And let’s dispense with a favorite nonsensical quarrel: between those who think you have to recruit people with passion for your mission and those who think you have to recruit people who have the ability to fundraise. The answer is “both;” and the other answer is, “No one is born with either.” If you talk to a stranger about your mission and s/he catches fire with it, s/he’s eligible in the passion department, even if s/he hasn’t been a long-term supporter: enthusiasm is contagious, and of course you have it, right? By the same token, if you talk to someone who knows and loves you and says “I’ll do anything for you, but I don’t know anything about raising money,” the appropriate reply is, “Don’t worry, we’ll teach you.”

Raising money is nothing more than stating the case for an institution you love to people with the resources to support it. Board recruitment is nothing more than stating the case for an institution you love to people who will be prepared to do the same thing. Let’s stop complicating it, and preparing for it, and just get out there and do it. [Life is not a dress rehearsal.] Real people–the restaurant owner down the block, the lawyer who spent $600 at your last auction, the retired engineer who organized your inventory down to the last screwdriver–are waiting to be asked.

Dear Nonprofiteer, If a tree falls in the forest, does it make a charitable sound?

May 29, 2008

Dear Nonprofiteer:

The hiking/environmental nonprofit on whose board I serve has been quarreling over our Mission. Trying to expand our offerings, most of which are extended hikes, we find ourselves competing with glitzy commercial providers. We’ve been chasing a leisure demographic that doesn’t like to pee in the woods or sleep in tents.

I have no problem with anyone’s tastes, but I’m getting offended, frankly, by our operating this way as a nonprofit. It’s not that we’re raking in cash. We’re in decline, if customer revenues (so to speak) are the metric. I just don’t think what we’re doing is charity.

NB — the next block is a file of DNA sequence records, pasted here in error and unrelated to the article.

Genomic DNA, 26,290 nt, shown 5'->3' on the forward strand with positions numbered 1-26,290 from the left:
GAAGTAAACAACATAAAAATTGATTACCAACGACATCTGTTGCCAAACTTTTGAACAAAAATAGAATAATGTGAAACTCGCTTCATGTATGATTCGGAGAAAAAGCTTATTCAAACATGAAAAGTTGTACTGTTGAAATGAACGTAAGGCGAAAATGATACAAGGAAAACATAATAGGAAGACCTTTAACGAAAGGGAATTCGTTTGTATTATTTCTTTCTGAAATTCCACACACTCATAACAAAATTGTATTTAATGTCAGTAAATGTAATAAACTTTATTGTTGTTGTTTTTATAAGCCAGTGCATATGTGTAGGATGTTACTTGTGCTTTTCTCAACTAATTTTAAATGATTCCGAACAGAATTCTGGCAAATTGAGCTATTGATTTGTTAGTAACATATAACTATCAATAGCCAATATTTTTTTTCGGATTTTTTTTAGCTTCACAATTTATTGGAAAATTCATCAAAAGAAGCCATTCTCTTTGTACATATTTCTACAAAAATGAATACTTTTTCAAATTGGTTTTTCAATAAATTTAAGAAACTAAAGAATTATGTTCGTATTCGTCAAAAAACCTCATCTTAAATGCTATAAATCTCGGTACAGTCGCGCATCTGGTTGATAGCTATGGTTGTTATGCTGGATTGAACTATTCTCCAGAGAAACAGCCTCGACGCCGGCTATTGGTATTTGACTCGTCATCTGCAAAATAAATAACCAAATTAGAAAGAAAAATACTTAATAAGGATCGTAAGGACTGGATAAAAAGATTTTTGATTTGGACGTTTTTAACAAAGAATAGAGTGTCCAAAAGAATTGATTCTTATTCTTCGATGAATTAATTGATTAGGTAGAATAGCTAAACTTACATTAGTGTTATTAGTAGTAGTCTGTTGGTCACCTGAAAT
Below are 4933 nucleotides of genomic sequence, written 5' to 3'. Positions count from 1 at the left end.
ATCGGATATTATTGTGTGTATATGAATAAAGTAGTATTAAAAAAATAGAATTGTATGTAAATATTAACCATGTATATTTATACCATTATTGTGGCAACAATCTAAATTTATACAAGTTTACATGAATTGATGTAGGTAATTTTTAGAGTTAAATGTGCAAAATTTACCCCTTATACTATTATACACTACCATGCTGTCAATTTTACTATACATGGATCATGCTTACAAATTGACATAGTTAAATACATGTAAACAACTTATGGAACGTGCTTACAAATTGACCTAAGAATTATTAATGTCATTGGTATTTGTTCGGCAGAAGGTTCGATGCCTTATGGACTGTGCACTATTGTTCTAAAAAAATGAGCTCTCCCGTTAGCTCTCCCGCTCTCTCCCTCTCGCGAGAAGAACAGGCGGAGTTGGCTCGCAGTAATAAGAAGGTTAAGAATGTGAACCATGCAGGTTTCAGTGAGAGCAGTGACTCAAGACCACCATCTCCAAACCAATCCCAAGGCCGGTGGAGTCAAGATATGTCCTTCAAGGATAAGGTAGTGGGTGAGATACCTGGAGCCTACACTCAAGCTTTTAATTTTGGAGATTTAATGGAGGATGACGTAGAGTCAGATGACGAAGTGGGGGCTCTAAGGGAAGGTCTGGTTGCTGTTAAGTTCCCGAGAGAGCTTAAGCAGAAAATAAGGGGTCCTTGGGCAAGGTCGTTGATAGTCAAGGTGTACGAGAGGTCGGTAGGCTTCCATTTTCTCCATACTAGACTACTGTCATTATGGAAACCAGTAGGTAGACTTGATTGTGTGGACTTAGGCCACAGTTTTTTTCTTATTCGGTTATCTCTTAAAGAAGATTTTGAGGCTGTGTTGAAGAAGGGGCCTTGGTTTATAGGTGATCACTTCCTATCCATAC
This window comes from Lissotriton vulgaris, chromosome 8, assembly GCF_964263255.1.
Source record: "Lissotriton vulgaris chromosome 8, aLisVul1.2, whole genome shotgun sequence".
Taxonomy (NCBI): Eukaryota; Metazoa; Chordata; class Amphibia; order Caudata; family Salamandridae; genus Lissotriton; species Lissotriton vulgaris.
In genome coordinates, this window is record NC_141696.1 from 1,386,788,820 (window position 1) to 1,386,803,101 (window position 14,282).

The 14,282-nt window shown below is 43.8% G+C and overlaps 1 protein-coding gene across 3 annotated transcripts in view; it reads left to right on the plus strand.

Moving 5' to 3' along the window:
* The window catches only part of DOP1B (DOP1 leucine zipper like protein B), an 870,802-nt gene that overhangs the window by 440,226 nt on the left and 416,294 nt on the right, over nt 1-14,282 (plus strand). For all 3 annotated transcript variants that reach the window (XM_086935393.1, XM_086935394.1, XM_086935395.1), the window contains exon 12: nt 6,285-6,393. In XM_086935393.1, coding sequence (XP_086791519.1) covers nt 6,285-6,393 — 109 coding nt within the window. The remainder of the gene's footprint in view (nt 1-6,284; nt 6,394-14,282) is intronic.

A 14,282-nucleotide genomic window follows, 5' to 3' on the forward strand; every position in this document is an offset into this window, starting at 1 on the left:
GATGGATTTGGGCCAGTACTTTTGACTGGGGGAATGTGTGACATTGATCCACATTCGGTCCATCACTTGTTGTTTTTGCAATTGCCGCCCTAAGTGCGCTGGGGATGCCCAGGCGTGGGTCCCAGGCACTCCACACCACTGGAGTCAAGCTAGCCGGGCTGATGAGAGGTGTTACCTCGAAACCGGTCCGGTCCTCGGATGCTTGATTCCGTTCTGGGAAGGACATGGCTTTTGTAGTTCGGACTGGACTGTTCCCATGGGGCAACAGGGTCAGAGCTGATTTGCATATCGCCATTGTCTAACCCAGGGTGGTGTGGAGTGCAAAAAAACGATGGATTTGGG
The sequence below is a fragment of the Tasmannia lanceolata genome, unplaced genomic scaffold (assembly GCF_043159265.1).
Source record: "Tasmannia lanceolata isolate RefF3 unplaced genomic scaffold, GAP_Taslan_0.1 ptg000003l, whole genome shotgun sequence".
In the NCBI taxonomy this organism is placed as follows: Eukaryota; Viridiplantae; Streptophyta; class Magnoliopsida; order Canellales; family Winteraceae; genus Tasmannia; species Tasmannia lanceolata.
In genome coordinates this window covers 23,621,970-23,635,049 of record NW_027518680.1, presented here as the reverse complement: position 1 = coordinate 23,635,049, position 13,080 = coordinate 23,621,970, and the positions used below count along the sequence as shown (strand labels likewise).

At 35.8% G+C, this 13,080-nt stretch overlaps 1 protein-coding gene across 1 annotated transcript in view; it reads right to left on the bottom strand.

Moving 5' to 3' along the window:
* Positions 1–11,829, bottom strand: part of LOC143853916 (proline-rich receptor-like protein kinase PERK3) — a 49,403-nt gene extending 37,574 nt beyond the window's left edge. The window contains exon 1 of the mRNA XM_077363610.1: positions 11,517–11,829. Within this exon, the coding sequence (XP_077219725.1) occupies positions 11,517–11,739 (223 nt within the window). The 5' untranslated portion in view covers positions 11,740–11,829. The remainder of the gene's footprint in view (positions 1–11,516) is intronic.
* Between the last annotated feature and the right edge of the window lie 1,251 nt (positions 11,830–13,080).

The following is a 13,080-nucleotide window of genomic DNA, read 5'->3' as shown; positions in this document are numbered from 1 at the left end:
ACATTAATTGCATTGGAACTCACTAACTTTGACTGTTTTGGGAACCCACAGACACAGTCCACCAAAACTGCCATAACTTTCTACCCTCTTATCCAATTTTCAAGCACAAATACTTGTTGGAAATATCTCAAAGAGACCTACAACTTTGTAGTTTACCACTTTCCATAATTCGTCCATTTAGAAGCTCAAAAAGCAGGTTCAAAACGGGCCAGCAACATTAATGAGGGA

At meetings when we contemplate our numbers, all of which have been dropping, we hear two views. One camp (“Granola”) says we should grow by fundraising and start offering fresh-air-fundish outings for low-income children. The other (“Well Heeled”), which dominates the Board, says we need to promote our excursions better, and set spreadsheet goals of bringing in more paying participants.

I’m getting tired of hearing the same arguments as if they were new. Will the discussion ever reach resolution? From your postings, I think you’re more in the Granola camp. I know I am. But is there something fresh to say about the merits of Granola, to persuade the Well Heeled? And if I’m wrong–that is, Well Heeled is right or has a point–tell me how to synthesize what it wants into a real nonprofit mission.

Signed, Strife-Worn in Hiking Boots

Dear Strife:

“Tired of hearing the same arguments as if they were new”? Welcome to the Nonprofiteer’s world! The split you’ve described has two components, in her judgment: the ostensible and the actual. Ostensibly the Well Heeled want your agency to pull itself up by its bootstraps and operate more like a business, but actually the Well Heeled want not to have to do any fundraising. It’s easier to tell staff what to do (“Do better PR on the tours!”) than to do anything oneself, especially when the “anything” is that yucky work of appealing for alms. The Well Heeled don’t like to beg–they think it makes them look like poor people, than which there is no more appalling outcome they can imagine.

This is a mindset that’s hard to change. But if it hasn’t already been said a hundred times (and maybe even if it has), you might quote to the Well Heeled a recent IRS ruling (reviewed yesterday at Charity that an organization was not entitled to its exempt status at least in part because it “is funded almost entirely by fees and lacks the donative element necessary to characterize its activities as charitable.”

In other words, raising money is not an optional activity of nonprofits–not something to be done in case the marketing plan doesn’t work out. Raising money is a necessary characteristic, and its absence will suggest to the IRS that the agency should be stripped of its tax-favored position, with the result that the Well Heeled (as well as the Granola) will have personal liability for owed back taxes. That should get their attention.